noun, plural eyr·ies.
noun, plural aer·ies.
Origin of aerie
Examples from the Web for eyries
Their tops, now inaccessible, are to be the future eyries of self-crowned railroad nobs and rude bonanza barons.The Little Lady of Lagunitas|Richard Henry Savage
Some of their eyries appeared absolutely inaccessible to any creature unendowed with wings.Unexplored Spain|Abel Chapman
The birds went back to their eyries, and the troubled water was still.King Alfred's Viking|Charles W. Whistler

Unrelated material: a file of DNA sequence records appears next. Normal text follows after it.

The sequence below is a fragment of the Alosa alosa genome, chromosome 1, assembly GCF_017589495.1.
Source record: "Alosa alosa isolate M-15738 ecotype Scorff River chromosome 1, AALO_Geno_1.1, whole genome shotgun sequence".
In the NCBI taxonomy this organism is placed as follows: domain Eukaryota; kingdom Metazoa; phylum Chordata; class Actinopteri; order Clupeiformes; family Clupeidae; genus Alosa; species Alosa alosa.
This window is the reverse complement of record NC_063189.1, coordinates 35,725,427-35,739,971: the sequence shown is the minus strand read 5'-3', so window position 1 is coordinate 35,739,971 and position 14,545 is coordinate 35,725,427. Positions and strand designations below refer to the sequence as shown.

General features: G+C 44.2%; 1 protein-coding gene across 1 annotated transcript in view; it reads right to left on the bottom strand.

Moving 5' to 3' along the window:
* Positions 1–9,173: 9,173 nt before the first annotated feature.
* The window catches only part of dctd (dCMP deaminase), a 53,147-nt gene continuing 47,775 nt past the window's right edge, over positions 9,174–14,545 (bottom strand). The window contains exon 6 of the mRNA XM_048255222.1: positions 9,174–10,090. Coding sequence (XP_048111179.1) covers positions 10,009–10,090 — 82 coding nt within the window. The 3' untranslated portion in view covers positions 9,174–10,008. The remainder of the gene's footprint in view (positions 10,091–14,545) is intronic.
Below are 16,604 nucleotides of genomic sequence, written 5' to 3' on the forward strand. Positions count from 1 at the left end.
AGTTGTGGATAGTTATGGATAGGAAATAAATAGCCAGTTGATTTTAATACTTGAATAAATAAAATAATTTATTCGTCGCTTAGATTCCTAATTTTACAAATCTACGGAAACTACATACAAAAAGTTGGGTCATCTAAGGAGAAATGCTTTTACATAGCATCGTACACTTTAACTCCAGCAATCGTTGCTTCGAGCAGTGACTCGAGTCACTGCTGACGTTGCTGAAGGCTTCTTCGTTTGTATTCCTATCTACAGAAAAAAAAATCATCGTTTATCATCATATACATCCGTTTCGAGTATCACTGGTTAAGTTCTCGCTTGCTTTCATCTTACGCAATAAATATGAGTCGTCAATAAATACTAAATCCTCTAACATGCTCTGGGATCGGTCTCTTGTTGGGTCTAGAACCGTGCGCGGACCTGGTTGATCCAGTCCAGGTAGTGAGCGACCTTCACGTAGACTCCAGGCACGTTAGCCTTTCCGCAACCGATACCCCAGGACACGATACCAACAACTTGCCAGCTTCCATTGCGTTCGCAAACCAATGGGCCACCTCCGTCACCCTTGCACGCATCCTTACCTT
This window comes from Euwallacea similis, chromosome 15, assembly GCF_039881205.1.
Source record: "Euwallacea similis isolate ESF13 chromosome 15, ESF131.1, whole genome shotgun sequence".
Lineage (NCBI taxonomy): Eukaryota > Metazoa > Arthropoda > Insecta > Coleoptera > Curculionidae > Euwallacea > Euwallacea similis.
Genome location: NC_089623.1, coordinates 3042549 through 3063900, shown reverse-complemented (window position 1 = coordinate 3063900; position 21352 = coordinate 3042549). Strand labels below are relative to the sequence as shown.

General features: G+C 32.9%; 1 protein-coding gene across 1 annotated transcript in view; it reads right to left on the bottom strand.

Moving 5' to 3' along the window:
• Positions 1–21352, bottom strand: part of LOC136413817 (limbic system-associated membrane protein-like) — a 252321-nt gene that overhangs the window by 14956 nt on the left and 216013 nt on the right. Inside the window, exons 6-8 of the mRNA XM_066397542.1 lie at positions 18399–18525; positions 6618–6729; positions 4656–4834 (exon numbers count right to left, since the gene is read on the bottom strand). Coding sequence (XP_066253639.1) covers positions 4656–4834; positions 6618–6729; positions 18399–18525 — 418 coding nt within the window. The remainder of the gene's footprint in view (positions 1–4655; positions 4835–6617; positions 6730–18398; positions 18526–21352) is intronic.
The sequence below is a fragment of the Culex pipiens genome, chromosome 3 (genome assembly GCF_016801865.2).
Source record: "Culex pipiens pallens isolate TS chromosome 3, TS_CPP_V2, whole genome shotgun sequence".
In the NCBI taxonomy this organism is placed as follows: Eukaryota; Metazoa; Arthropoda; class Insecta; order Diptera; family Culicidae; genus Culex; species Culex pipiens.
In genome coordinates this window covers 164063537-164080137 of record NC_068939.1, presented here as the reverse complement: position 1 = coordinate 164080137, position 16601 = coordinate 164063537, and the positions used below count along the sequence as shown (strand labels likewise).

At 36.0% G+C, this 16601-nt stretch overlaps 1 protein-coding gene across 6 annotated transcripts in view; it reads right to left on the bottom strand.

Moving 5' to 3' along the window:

No, owls and impure birds do not make their nests in the eyries of eagles.The Adventurers|Gustave Aimard
They yelped indignantly at him, and flew off to perch on their eyries and brood over the problem.Hoof and Claw|Charles G. D. Roberts
Word Origin for eyrie
"eagle's nest," 1580s (attested in Anglo-Latin from early 13c.), from Old French aire "nest," Medieval Latin area "nest of a bird of prey" (12c.), perhaps from Latin area "level ground, garden bed" [Littré], though some doubt this [Klein]. Another theory connects it to atrium. Formerly misspelled eyrie (1660s) on the mistaken assumption that it derived from Middle English ey "egg."